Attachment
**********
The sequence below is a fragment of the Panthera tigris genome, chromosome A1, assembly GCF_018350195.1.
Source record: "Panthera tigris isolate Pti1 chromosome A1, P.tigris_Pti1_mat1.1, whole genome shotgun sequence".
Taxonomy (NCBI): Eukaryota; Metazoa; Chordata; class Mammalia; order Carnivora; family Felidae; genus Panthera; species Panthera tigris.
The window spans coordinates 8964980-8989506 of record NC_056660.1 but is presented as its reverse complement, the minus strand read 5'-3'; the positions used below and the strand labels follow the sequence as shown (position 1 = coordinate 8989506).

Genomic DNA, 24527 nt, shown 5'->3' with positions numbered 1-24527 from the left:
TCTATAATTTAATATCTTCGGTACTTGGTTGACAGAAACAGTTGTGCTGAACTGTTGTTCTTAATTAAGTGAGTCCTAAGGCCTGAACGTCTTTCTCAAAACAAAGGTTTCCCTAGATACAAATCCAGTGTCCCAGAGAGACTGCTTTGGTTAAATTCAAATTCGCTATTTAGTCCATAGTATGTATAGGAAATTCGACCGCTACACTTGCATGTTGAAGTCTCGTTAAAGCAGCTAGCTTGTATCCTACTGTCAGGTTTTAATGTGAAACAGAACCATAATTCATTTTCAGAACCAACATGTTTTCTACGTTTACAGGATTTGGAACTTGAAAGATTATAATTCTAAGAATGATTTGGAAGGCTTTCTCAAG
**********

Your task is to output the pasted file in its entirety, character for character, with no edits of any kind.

The sequence below is a fragment of the Panthera tigris genome, chromosome A1, assembly GCF_018350195.1.
Source record: "Panthera tigris isolate Pti1 chromosome A1, P.tigris_Pti1_mat1.1, whole genome shotgun sequence".
Taxonomy (NCBI): Eukaryota; Metazoa; Chordata; class Mammalia; order Carnivora; family Felidae; genus Panthera; species Panthera tigris.
The window spans coordinates 8964980-8989506 of record NC_056660.1 but is presented as its reverse complement, the minus strand read 5'-3'; the positions used below and the strand labels follow the sequence as shown (position 1 = coordinate 8989506).

Genomic DNA, 24527 nt, shown 5'->3' with positions numbered 1-24527 from the left:
TCTATAATTTAATATCTTCGGTACTTGGTTGACAGAAACAGTTGTGCTGAACTGTTGTTCTTAATTAAGTGAGTCCTAAGGCCTGAACGTCTTTCTCAAAACAAAGGTTTCCCTAGATACAAATCCAGTGTCCCAGAGAGACTGCTTTGGTTAAATTCAAATTCGCTATTTAGTCCATAGTATGTATAGGAAATTCGACCGCTACACTTGCATGTTGAAGTCTCGTTAAAGCAGCTAGCTTGTATCCTACTGTCAGGTTTTAATGTGAAACAGAACCATAATTCATTTTCAGAACCAACATGTTTTCTACGTTTACAGGATTTGGAACTTGAAAGATTATAATTCTAAGAATGATTTGGAAGGCTTTCTCAAG